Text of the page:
“The US has more to gain in a grand strategic sense by protecting North Korea and doing good on its pledge to develop it into a ‘First World’ state (taking advantage of its citizens’ low wages, the country’s rare earth mineral wealth, and its location between China and South Korea) than to turn it into a failed state like it did to Libya. China is strong enough to protect itself from a prospective North Korean collapse, which would mostly harm South Korea and possibly even Japan if it led to Pyongyang lobbying a few nuclear missiles at their capitals out of last-minute desperation prior to being destroyed, but China would have a comparatively more difficult time confronting would be the emergence of a credible alternative to OBOR, namely if North Korea was held up as the model of how beneficial it could be it other countries joined the New Washington Consensus. With one-time anti-American Kim as its literal poster boy, the soft power appeal would be tremendous”.
In this sense, Kim’s biggest long term challenge is balancing close post-nuclear economic relations with China on the one hand and close post-nuclear economic relations with the US on the other. This is not an easy position to be in per se, but it is certainly preferable to that currently faced by Venezuelan President Nicolas Maduro.
Seeing as how South Korea’s President Moon is doing an incredibly good job of balancing his country’s traditional relationship with the US on the one hand and rapidly accelerating economic and even political ties with Beijing on the other, Kim may well be able to pull off such a “multipolar miracle”, not least because he has already proved himself to be an astute diplomat, thus defying previous negative stereotypes about his rule that were mostly based on wild speculation in the first place. Furthermore, comparisons between an economically open Vietnam and a would-be economically open DPRK are not helpful, because South Korea itself arguably has better transparent win-win relations with China in the 21st century than does Vietnam. Thus, the idea that the DPRK would somehow have worse relations with China than South Korea in a post-nuclear age, is simply laughable from any perspective.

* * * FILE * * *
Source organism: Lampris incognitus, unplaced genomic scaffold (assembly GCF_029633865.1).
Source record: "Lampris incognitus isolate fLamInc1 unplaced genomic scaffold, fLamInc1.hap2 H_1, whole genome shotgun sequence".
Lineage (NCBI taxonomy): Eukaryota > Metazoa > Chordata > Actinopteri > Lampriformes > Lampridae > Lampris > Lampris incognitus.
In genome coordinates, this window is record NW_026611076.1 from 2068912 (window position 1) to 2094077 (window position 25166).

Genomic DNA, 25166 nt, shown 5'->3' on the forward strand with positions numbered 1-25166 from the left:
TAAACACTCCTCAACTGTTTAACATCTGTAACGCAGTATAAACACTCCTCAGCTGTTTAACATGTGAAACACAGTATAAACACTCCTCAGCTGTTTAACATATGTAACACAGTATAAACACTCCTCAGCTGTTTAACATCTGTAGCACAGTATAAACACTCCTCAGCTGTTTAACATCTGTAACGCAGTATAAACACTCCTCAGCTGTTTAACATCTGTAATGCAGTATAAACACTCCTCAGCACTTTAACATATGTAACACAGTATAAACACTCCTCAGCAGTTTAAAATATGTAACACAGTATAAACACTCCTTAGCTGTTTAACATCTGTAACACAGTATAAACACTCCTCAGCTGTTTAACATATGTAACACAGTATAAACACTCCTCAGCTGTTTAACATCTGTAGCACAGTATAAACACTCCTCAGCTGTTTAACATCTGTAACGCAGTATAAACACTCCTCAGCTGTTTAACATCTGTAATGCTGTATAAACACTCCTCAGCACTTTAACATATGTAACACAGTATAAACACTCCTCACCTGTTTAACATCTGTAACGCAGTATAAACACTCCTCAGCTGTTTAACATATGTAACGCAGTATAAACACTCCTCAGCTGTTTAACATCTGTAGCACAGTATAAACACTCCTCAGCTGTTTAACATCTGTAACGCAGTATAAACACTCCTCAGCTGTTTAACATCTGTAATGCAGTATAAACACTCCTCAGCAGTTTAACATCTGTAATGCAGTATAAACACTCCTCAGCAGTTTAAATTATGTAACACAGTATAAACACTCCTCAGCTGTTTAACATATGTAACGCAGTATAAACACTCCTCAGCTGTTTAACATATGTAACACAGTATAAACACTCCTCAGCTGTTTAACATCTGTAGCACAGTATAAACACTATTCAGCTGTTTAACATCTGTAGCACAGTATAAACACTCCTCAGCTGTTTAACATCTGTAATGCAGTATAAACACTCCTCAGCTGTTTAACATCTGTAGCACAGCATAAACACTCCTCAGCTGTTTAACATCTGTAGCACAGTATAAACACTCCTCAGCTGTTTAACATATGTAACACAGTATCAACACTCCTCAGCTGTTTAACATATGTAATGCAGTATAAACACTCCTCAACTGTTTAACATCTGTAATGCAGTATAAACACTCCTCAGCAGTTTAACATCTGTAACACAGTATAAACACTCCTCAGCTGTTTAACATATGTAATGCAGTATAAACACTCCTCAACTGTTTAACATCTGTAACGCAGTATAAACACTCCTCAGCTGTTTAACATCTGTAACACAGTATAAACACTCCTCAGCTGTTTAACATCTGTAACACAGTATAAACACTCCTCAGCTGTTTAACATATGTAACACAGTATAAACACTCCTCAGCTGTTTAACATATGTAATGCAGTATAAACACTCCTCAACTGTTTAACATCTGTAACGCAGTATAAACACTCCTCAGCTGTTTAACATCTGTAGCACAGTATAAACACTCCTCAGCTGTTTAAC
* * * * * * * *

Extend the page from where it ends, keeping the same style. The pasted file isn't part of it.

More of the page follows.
And thus one arrives at Venezuela, a country that may well be pushed into a hot conflict because of US meddling that is escalating at the very moment that Donald Trump is preparing to depart for Hanoi where he will hold his second ever face-to-face meeting with Kim Jong-un. It is undoubtedly hypocritical for the US to meddle in the internal affairs of Venezuela whilst attempting to secure a long overdue peace with the DPRK, but the fact of the matter is that this is exactly what is happening.
As such, it has become popular to state that Kim Jong-un will inherently distrust the US because of its lawless, reckless and disturbing actions taken against Venezuela. And yet, to imply that Kim would reach such a conclusion is to imply that Kim Jong-un is as stupid as the average social media conspiracy theorist.
First of all, Kim is well aware of his Chinese and Russian nuclear insurance policy. Secondly, Kim’s warm personal relationship with Donald Trump helps to demonstrate that Kim is also well aware of the reality that Andrew Kroybko wrote about last year. To put it bluntly – if Kim did not think that his economy would improve due to the peace process, he would have little incentive to pursue relations with the US as much as he already has. Finally, Kim Jong-un, like Xi Jinping, will be fully aware that whilst China and the Soviet Union prevented the US from controlling all of Korea and ultimately worked with the North Vietnamese to secure a devastating loss for US and South Vietnamese forces – during this same period in history, the US could do and did do whatever it wanted to do in Latin America and the Caribbean, with the lone exception of Cuba. Even in the aftermath of the late Cold War conflict in Nicaragua, the Soviet backed Daniel Ortega lost the 1990 presidential election, thus cementing the failure of Moscow’s long distance backing of the Sandinistas.
In this sense, while the DPRK’s geography and history indicates that even if the peace process were to somehow fail (a very unlikely event), the DPRK still would not be subjected to US led regime change. By contrast, the history and geography of Venezuela indicates that barring some last minute political compromise, the US may ultimately get what it desires as it has time and again in Latin America – whether before the Cold War, during the Cold War or after the Cold War.
The DPRK is on record condemning the US approach to Venezuela, but if China and Russia can’t do anything to actively stop the US in Venezuela, the DPRK can’t either. Kim knows this and that is why he is operating on the principle of ‘Korea first’. Because of this, the Hanoi conference will not be impacted by the ongoing events in Venezuela in any way.